Archibald, Sr. and Rebecca lived in Ireland about 13 or 14 yrs. after their marriage. Aroun d 1747 Archibald, Sr. had a misunderstanding with his father-in-law resulting in their decisi on to leave Ireland and come to America. At this time they had 2 sons, 12 yr.old Archibald , Jr. and 4 yr. old Hugh. Though dates of birth are not mentioned for them, this would estab lish the birth year for Archibald, Jr. as 1735 and for Hugh as 1743. It is thought that the y landed in New York; later settling in Pennsylvania where they lived for many years. Whil e in Pennsylvania, 2 daughters were born too them, Margaret and Rebecca. A few years after t he Revolutionary War was over, the "original" family as it existed at the time, regrouped an d moved to East Tennessee around 1793. Not included in this group were Archibald, Sr. and Ch arlotte Blake McKaughan (first wife of Hugh) who apparently died prior to the move to East Te nnessee. According to records the family at this time included: Rebecca, Hugh, Margaret, Re becca, and Archibald, Jr. and his family. Archibald had married Jane Mercer and at the tim e of the move to Tennessee their 3rd generation children were: Rebecca, George, Hugh, Forres ter and Archibald. There seemed to have been quite a drive of the Revolutionary veterans t o that area at that time so they could have been given land there from the Government for the ir services. They cleared their land, built their cabins, made peace with the Indians and pu t out their crops, which were plentiful, since it was virgin land. Carolina was having so ma ny problems with their citizens on the east side of the Smokies that they were not paying an y attention to what went on west of the Smokies so these families were pretty much on their o wn. After a few years, they decided to form a little state and call it Franklin. There are t wo trains of though here. History books tells us that they could not take care of Franklin s o asked Carolina to take it over. If you ask anyone around that area, they are quick to tel l you that their forefathers had told them that Carolina heard about them forming a state o f Franklin so sent her militia to take it over. Whatever, this made a lot of these familie s mad so they asked their friend and neighbor, Daniel Boone, to lead them through the Cumberl and Gap into Kentuck which was being formed into a state at that time. By this time, Hugh Mc Kaughan had remarried to Nancy Ingram, the daughter, Margaret, had married Joseph Birdwell an d the daughter, Rebecca, had married Roger Browning, all in Franklin. Archibald McKaughan, Jr . took his family, along with all the Mercer brothers, to Pulaski County, Kentucky. After th e state of Tennessee was formed, the rest of the McKaughan's, and their families, plus the ag ed mother, Rebecca Boyd McKaughan, moved to what is now Jackson County, Tennessee, where sh e died at the age of around 100 in 1816. She is buried in one of the tomb type graves in th e Rob Draper Cemetery near Gainesboro, Tennessee. There is more about this under the chapte r on Hugh McKaughan.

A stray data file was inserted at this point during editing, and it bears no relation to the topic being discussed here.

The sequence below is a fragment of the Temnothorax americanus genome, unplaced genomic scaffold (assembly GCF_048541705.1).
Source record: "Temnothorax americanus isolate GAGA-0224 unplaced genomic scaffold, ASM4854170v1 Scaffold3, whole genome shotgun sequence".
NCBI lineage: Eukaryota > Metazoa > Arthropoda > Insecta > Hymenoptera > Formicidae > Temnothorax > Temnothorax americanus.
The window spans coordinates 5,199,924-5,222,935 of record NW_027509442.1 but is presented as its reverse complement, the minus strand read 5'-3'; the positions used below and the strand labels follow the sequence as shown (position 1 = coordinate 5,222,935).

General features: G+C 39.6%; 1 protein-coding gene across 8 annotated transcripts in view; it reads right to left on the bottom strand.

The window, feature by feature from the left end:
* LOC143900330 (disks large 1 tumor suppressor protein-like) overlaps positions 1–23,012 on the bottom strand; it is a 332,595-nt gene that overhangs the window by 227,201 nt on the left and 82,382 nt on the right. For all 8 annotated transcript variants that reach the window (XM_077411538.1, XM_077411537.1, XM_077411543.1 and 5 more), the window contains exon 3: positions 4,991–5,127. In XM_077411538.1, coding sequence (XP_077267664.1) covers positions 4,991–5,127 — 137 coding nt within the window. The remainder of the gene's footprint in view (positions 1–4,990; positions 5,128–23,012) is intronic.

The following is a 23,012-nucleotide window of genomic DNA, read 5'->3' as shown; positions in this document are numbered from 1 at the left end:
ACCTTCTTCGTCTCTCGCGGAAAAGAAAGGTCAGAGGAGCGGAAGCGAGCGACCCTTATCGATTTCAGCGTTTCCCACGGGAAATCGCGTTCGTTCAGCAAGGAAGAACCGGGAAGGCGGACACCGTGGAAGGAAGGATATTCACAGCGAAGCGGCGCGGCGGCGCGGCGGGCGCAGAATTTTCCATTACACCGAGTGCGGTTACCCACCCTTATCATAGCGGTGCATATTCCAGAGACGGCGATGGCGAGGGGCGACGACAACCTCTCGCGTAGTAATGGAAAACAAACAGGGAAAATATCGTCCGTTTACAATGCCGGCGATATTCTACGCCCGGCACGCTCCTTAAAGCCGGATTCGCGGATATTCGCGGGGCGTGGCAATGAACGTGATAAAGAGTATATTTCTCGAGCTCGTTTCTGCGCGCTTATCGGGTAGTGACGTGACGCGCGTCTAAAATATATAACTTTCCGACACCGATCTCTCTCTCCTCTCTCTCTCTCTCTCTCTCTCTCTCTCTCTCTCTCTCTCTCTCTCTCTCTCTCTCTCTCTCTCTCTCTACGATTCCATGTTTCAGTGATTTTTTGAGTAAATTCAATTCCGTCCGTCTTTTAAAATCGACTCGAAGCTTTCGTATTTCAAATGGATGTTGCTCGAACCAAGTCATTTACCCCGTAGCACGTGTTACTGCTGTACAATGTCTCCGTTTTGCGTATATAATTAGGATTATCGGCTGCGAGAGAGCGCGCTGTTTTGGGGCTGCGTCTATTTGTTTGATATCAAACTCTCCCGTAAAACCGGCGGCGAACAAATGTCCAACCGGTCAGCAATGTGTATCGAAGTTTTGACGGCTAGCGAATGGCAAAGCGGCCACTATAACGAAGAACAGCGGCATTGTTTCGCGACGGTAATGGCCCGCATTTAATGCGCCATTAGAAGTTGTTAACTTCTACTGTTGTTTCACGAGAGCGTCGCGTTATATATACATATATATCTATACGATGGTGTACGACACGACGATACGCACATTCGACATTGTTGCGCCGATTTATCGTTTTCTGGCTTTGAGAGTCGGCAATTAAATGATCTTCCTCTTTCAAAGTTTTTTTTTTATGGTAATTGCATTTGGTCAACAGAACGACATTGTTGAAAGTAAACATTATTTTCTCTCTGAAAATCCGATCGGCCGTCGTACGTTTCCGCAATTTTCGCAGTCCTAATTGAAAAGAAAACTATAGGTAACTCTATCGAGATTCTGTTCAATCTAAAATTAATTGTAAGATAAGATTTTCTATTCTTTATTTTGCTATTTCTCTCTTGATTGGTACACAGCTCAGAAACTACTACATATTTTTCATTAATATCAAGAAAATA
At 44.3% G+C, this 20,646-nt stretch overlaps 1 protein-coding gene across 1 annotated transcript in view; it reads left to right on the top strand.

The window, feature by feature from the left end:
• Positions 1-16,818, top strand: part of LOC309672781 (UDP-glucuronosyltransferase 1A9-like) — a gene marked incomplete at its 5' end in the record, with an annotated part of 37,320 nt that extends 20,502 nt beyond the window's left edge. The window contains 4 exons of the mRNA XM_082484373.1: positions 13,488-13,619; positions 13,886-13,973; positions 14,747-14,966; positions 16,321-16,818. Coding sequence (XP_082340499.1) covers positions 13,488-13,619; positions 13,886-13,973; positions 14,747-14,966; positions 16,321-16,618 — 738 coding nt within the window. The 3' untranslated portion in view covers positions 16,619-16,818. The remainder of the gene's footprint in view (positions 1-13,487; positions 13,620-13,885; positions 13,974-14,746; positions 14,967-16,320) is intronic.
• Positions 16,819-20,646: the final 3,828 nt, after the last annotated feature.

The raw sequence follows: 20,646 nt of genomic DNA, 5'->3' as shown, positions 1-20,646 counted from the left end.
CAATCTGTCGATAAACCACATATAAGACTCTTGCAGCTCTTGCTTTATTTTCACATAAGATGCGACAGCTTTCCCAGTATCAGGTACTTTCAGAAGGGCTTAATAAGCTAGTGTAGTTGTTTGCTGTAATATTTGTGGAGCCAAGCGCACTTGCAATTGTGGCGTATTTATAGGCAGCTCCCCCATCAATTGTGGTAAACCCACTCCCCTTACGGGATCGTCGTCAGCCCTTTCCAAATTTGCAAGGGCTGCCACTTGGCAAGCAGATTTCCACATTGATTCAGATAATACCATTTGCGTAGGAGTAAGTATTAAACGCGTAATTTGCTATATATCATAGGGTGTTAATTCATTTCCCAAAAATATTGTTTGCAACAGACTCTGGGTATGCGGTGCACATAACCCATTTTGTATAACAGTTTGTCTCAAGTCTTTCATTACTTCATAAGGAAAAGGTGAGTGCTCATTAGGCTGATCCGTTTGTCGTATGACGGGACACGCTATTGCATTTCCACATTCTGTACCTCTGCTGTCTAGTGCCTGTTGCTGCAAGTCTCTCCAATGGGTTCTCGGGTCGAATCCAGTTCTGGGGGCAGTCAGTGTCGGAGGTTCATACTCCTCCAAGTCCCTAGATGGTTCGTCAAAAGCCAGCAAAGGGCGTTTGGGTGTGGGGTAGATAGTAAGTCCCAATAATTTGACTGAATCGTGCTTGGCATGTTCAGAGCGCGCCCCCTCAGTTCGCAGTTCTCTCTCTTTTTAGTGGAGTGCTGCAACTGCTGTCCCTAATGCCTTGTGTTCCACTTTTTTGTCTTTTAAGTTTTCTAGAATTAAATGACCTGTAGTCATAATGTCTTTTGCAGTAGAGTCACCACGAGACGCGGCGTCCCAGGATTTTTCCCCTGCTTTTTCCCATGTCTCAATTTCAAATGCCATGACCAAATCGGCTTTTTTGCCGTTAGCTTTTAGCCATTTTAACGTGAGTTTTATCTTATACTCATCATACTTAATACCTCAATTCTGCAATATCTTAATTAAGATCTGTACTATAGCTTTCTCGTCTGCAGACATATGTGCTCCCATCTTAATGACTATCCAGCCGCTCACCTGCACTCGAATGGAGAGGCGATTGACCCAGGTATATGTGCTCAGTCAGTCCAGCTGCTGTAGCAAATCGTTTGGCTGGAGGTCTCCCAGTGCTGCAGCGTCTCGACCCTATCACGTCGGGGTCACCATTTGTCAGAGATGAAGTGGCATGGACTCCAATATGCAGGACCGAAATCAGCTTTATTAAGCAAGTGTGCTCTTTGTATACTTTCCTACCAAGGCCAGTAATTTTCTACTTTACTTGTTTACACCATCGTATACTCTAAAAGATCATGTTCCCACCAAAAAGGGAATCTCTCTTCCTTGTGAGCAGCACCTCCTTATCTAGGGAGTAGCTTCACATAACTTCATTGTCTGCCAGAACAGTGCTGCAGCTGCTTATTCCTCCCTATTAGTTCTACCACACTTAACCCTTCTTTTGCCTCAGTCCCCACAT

Archibald McKaughan was one of the first immigrants we found to come to America from County A ntrim, Ireland, and the only one who used the "McKaughan" spelling. It is also his line wh o did most of the name changing around 1870. Several McCaughan's came from County Antrim lat er and since they had not lived here as long as Archibald's line, and since they still had ti es to the motherland, few of them changed the spelling of the name. McCaughan is the most po pular way to spell the name in the old country. I was told by Chevalier John